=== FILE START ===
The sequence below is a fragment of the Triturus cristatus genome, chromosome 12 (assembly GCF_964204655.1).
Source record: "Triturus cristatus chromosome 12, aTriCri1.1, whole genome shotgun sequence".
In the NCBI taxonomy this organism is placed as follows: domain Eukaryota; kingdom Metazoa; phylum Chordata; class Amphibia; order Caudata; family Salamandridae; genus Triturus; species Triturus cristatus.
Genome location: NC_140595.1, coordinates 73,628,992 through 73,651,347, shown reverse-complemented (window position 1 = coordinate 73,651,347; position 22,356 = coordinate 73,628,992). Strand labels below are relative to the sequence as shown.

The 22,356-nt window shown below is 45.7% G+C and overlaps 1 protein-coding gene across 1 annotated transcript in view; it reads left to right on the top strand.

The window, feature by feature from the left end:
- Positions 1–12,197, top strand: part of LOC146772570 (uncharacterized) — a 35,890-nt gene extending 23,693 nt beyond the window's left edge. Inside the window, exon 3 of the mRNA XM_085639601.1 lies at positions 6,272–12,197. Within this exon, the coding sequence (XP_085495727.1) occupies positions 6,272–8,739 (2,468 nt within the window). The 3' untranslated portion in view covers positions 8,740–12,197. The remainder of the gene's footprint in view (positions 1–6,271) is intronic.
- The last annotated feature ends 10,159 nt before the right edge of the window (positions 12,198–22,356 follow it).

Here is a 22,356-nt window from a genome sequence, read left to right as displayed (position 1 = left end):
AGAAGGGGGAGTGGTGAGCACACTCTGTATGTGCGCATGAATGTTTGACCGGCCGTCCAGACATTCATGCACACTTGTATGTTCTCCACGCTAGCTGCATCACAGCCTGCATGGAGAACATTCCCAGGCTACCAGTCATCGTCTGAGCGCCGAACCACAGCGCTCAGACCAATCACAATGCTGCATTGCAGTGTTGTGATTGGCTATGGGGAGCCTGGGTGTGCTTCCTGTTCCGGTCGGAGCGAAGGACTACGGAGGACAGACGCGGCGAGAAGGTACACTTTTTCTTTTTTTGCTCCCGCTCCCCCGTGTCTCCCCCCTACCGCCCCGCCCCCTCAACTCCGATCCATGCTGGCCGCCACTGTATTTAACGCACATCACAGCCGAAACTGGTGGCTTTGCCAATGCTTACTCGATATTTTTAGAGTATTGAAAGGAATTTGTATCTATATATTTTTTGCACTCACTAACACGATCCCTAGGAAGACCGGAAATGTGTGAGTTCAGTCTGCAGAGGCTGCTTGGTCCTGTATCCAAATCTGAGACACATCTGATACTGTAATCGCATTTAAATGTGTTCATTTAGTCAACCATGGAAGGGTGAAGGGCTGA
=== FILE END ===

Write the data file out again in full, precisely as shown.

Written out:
The sequence below is a fragment of the Triturus cristatus genome, chromosome 12 (assembly GCF_964204655.1).
Source record: "Triturus cristatus chromosome 12, aTriCri1.1, whole genome shotgun sequence".
In the NCBI taxonomy this organism is placed as follows: domain Eukaryota; kingdom Metazoa; phylum Chordata; class Amphibia; order Caudata; family Salamandridae; genus Triturus; species Triturus cristatus.
Genome location: NC_140595.1, coordinates 73,628,992 through 73,651,347, shown reverse-complemented (window position 1 = coordinate 73,651,347; position 22,356 = coordinate 73,628,992). Strand labels below are relative to the sequence as shown.

The 22,356-nt window shown below is 45.7% G+C and overlaps 1 protein-coding gene across 1 annotated transcript in view; it reads left to right on the top strand.

The window, feature by feature from the left end:
- Positions 1–12,197, top strand: part of LOC146772570 (uncharacterized) — a 35,890-nt gene extending 23,693 nt beyond the window's left edge. Inside the window, exon 3 of the mRNA XM_085639601.1 lies at positions 6,272–12,197. Within this exon, the coding sequence (XP_085495727.1) occupies positions 6,272–8,739 (2,468 nt within the window). The 3' untranslated portion in view covers positions 8,740–12,197. The remainder of the gene's footprint in view (positions 1–6,271) is intronic.
- The last annotated feature ends 10,159 nt before the right edge of the window (positions 12,198–22,356 follow it).

Here is a 22,356-nt window from a genome sequence, read left to right as displayed (position 1 = left end):
AGAAGGGGGAGTGGTGAGCACACTCTGTATGTGCGCATGAATGTTTGACCGGCCGTCCAGACATTCATGCACACTTGTATGTTCTCCACGCTAGCTGCATCACAGCCTGCATGGAGAACATTCCCAGGCTACCAGTCATCGTCTGAGCGCCGAACCACAGCGCTCAGACCAATCACAATGCTGCATTGCAGTGTTGTGATTGGCTATGGGGAGCCTGGGTGTGCTTCCTGTTCCGGTCGGAGCGAAGGACTACGGAGGACAGACGCGGCGAGAAGGTACACTTTTTCTTTTTTTGCTCCCGCTCCCCCGTGTCTCCCCCCTACCGCCCCGCCCCCTCAACTCCGATCCATGCTGGCCGCCACTGTATTTAACGCACATCACAGCCGAAACTGGTGGCTTTGCCAATGCTTACTCGATATTTTTAGAGTATTGAAAGGAATTTGTATCTATATATTTTTTGCACTCACTAACACGATCCCTAGGAAGACCGGAAATGTGTGAGTTCAGTCTGCAGAGGCTGCTTGGTCCTGTATCCAAATCTGAGACACATCTGATACTGTAATCGCATTTAAATGTGTTCATTTAGTCAACCATGGAAGGGTGAAGGGCTGA